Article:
About

This is a blog about life in the “in-between”: between faith and doubt, joy and pain, light and dark.

My name is Connor Gwin and I am on a mission to find the in-between places where God is moving and pulling us forward.

I’m an Episcopal priest serving as the Canon Missioner for Youth and Young Adults in the Diocese of Southwestern Virginia.

When not working, I am writing, reading poetry, and playing with my 9-year-old rescue dog, Jackson.

jackson

My wife Emma and I live in beautiful Roanoke, Virginia.

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Follow me on Twitter (@RevConnorGwin).

3 Comments

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  1. Loved your presentation at lynchburg convocation! Best of luck! Will be praying for you!

  2. Stacy Peterson June 11, 2016 — 8:48 pm

    I read The Ubiquity of Grief on Mockingbird. It was just wonderful. According to my math you’re only 26, is that possible?? So bright and deep and learned to be such a young fellow. And far too young to have lost both parents, so sorry about that. I too read that book about tidying up and dialoguing a great deal with your belongings so your mention made me laugh. I just couldn’t do that – maybe that’s why it didn’t work for me. But the paragraph where you talk about grieving never stopping, grieving the shattered expectations for our lives – I have a progressive movement disorder and every few years I incur a new loss and have something new to grieve. One year I can’t drink from a cup all of a sudden, the next year I can’t put my lipstick on. All of a sudden people are asking me if I need help and I hate that. My sister and brother and I had a falling out a few years ago over family money, such a little bit of money… Now no one’s speaking to anyone. So sad, so unnecessary. And many other hurts of life. But if I did not have my belief in God I would be utterly lost, and with it I have hope and a great deal of it, and joy as well. Thank you for such a excellent article.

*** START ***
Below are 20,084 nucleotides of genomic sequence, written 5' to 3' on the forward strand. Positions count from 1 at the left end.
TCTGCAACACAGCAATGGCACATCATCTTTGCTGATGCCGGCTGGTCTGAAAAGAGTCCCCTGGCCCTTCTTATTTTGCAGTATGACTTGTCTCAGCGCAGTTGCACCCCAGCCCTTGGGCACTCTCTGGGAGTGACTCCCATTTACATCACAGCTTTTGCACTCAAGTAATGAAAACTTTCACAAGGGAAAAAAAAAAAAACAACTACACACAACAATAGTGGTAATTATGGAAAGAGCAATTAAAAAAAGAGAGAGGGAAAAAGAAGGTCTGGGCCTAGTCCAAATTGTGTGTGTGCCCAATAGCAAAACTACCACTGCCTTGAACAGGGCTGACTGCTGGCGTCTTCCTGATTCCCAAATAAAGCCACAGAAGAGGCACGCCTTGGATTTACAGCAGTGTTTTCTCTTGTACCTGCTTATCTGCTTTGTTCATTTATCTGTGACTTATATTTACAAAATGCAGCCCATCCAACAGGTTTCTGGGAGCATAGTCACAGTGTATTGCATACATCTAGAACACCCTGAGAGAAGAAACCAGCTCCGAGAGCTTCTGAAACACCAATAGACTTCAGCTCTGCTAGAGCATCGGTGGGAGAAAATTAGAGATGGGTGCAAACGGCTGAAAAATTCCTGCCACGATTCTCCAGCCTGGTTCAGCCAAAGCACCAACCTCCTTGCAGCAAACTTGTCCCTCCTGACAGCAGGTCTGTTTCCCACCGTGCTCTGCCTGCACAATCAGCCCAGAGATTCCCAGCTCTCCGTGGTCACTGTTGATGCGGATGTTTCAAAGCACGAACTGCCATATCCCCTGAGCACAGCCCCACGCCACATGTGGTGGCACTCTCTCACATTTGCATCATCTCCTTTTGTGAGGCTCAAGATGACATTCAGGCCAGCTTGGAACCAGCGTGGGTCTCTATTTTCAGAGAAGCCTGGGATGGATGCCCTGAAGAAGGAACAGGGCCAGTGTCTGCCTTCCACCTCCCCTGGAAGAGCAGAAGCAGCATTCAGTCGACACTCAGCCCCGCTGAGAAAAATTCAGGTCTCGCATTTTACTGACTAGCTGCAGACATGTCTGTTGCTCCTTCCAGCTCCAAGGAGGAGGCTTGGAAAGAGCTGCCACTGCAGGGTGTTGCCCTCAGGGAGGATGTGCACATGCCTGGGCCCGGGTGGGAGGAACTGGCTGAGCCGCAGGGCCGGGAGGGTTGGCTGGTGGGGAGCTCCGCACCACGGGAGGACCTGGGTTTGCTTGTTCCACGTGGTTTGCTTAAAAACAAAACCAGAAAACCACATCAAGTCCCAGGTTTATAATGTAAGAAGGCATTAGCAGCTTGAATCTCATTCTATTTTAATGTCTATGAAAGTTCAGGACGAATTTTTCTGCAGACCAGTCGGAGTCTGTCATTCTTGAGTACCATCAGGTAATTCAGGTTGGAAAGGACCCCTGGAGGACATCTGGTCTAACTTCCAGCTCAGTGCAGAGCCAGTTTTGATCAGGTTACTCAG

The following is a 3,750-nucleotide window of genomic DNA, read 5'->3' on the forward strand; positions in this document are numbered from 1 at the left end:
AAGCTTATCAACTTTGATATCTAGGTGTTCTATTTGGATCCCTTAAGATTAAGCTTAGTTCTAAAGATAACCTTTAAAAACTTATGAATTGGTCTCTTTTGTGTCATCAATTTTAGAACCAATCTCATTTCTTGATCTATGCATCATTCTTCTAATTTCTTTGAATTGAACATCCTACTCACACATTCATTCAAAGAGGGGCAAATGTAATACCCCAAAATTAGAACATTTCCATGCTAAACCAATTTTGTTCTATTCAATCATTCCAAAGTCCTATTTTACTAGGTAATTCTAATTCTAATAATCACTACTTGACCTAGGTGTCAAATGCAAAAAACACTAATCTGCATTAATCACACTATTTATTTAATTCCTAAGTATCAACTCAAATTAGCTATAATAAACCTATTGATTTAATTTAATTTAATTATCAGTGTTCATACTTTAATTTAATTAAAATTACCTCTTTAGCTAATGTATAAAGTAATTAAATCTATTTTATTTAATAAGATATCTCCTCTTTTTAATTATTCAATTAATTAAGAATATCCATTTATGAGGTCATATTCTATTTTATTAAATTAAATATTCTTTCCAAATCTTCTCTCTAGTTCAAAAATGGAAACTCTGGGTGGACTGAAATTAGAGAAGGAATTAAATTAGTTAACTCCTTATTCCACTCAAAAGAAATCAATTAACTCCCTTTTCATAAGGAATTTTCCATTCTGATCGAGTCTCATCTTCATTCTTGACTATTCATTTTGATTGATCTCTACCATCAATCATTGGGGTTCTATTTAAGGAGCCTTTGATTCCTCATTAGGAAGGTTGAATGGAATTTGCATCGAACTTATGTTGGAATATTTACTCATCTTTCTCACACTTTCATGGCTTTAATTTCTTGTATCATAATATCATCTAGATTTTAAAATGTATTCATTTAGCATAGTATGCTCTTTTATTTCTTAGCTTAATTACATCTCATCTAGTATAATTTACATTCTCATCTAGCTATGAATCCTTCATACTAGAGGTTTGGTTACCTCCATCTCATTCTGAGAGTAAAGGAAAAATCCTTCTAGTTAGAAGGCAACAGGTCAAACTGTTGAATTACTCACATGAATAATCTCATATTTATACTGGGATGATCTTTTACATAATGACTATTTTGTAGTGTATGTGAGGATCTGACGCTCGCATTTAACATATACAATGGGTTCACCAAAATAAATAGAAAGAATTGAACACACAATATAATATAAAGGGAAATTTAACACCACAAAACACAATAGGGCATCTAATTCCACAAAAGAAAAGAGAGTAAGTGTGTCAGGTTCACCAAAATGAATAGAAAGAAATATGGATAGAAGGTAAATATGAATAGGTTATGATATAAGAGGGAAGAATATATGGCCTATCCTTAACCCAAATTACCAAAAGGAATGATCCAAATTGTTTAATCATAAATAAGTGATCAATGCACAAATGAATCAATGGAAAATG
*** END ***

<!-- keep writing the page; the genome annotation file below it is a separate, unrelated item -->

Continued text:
3. I read The Ubiquity of Grief on Mockingbird. It was just wonderful. According to my math you’re only 26, is that possible?? So bright and deep and learned to be such a young fellow. And far too young to have lost both parents, so sorry about that. I too read that book about tidying up and dialoguing a great deal with your belongings so your mention made me laugh. I just couldn’t do that – maybe that’s why it didn’t work for me. But the paragraph where you talk about grieving never stopping, grieving the shattered expectations for our lives – I have a progressive movement disorder and every few years I incur a new loss and have something new to grieve. One year I can’t drink from a cup all of a sudden, the next year I can’t put my lipstick on. All of a sudden people are asking me if I need help and I hate that. My sister and brother and I had a falling out a few years ago over family money, such a little bit of money… Now no one’s speaking to anyone. So sad, so unnecessary. And many other hurts of life. But if I did not have my belief in God I would be utterly lost, and with it I have hope and a great deal of it, and joy as well

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